Helping Children Rediscover Play

Babies reach for their parents’ cellphones before they can talk. Toddlers prefer to have their bedtime stories read on a tablet. Preschoolers clamor for interactive games. No wonder a recent study from the Pew Internet Project found that parents are more likely to download apps than other people who own interactive devices.

There’s no question that kids like apps, but are they actually good for them? The answer isn’t yet clear but some experts in childhood development worry that kids are spending too much time with screens and not enough time with three-dimensional play. The Kaiser Family Foundation now estimates that the average child spends almost eight hours a day engaged with televisions, computers and portable devices, squeezing out more traditional play activities.

Experts define play as any activity or game initiated by a child. Instead of being something frivolous that kids do in their free time, experts believe open-ended, child-led play is crucial to development for at least two reasons. First, play allows children to master increasingly complex physical, mental and emotional challenges, giving them confidence in their abilities to function in the outer world. Second, initiating play allows a child to follow his or her personal whims and fantasies, exploring a unique inner landscape that leads to discovery of what’s interesting, motivating, and inspiring.

Quality interactive experiences may give children a sense of mastery but they aren’t particularly good at promoting self-discovery. In fact, some apps are so thoroughly designed by adults that they may actually stifle imagination. For many years, experts have warned that video games encourage kids to watch and react rather than reflect and create. Now it seems likely that parents should also pay attention to apps that impose an adult agenda on play, turning kids into consumers instead of explorers.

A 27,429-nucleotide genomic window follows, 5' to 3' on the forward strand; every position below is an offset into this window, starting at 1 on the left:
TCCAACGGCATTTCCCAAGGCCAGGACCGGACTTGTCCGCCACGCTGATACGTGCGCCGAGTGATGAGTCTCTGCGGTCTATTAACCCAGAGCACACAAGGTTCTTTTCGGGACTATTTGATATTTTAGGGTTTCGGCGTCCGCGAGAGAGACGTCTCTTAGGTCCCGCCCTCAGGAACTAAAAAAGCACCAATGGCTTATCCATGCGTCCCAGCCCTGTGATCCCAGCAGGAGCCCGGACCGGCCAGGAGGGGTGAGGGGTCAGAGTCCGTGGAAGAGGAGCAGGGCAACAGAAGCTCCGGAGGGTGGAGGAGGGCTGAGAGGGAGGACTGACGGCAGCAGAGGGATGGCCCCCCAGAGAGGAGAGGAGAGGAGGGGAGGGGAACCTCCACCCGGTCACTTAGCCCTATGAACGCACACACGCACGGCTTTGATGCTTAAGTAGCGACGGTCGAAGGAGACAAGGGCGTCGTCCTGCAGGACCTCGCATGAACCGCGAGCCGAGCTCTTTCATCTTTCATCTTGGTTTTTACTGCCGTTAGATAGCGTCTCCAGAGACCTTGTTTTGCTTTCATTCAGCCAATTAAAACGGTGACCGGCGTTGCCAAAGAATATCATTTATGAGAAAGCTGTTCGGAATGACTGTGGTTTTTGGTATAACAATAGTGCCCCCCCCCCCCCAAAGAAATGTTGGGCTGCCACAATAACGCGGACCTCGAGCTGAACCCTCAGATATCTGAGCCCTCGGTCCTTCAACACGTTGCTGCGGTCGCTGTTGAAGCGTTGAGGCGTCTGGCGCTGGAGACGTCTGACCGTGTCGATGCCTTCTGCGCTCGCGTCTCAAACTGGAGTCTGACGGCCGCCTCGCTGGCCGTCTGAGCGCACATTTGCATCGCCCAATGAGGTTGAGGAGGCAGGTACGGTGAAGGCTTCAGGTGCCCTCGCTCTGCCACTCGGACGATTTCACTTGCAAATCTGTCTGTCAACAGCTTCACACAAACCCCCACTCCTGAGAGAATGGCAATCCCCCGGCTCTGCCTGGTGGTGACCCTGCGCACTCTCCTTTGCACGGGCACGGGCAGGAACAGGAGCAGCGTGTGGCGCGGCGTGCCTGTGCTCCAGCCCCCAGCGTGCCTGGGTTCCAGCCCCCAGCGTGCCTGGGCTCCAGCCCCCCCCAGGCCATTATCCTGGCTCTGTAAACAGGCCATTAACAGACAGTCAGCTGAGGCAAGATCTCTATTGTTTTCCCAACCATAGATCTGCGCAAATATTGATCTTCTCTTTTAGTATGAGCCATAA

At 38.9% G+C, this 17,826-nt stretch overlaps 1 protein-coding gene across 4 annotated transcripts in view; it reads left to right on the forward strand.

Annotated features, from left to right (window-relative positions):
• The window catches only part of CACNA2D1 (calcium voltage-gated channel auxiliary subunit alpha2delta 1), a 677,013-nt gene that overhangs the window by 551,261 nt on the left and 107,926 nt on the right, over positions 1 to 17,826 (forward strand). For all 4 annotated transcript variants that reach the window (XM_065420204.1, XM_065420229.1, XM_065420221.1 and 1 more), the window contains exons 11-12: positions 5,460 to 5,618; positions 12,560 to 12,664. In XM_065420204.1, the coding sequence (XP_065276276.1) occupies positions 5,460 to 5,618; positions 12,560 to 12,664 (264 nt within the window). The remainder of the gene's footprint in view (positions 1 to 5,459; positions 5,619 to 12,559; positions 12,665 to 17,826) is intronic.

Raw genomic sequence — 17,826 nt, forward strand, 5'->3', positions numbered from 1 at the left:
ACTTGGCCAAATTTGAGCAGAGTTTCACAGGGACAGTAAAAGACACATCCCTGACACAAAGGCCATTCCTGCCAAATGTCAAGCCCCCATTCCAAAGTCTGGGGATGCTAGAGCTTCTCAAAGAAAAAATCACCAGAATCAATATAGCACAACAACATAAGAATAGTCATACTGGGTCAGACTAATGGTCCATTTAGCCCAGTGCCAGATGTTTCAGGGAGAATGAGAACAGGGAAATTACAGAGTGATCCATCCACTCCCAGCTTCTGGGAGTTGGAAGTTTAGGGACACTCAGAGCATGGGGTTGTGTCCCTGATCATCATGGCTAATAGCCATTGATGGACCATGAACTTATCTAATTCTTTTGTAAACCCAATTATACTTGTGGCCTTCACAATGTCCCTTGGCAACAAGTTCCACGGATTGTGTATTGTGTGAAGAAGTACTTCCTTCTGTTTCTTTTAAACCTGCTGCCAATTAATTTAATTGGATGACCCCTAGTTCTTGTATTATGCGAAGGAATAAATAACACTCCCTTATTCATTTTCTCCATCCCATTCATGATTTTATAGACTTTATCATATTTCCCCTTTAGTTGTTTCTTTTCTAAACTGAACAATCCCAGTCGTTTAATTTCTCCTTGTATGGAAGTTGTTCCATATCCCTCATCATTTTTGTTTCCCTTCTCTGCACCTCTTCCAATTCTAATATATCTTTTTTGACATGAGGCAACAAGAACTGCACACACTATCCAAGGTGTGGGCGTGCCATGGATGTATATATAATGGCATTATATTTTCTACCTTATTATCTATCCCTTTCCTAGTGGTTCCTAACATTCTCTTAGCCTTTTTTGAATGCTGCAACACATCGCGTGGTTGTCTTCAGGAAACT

Restoring genuine playtime isn’t simply a matter of keeping kids away from screens. Parents will want to set the stage and create what the Alliance for Childhood calls “Time to Play Everyday.” (The alliance has useful fact sheets about play in the publications section of their website, allianceforchildhood.org). Here are some of the qualities that make play most rewarding for children and, for that matter, adults.

Multi-Sensory. Technology, by its nature, strips down reality. No matter how cute the puppy is on the screen, he doesn’t poop, bite, or smell doggy so what your child learns is inevitably limited. Keep in mind that mess and disorder are often part of quality play. If possible, set aside an area where kids can roughhouse, use art supplies, and leave complicated projects in progress.

Physical. Using devices may also cut into the time children have for playing tag, riding bikes, and turning somersaults. One way to set limits on “butt time” is to locate and visit playgrounds in your community. Look at siparent.com’s Family Fun tab for a help.

Open-ended. Interactive devices are, inevitably, programmed. Someone else figures out what will happen in response to a child’s action. Free play may also have rules but they are created—and changed—by the child. Following a child’s lead is often difficult parents who may be tempted to show a child how to do things “better.” Try putting your urge to “help” on hold. If you join in your child’s play, ask questions and let your child come up with the answers.

Social. When kids interact more with digital devices, they often interact less with people. That’s a problem according to the American Academy of Pediatrics. They point out that children learn to cooperate by playing with other children, and they offer suggestions that will help parents facilitate peaceful playdates (http://tinyurl.com/bprcmyk). Indeed, there’s growing evidence that adults who stay in touch with their playfulness throughout life are healthier, happier, and more successful.

Interactive devices aren’t going away, and they definitely have a place in the lives of 21st century children as well as their parents. The trick is finding balance. You may, for example, hand your phone to your child for a ride to the park. Once you get there, however, turn off all devices, run through the grass, kick a ball, dig in the sand, and abandon yourselves to good old-fashioned playtime.

Carolyn Jabs, M.A., raised three computer savvy kids including one with special needs. She has been writing Growing Up Online for ten years. Visit www.growing-up-online.com to read other columns.

@ Copyright, 2016, Carolyn Jabs. All rights reserved.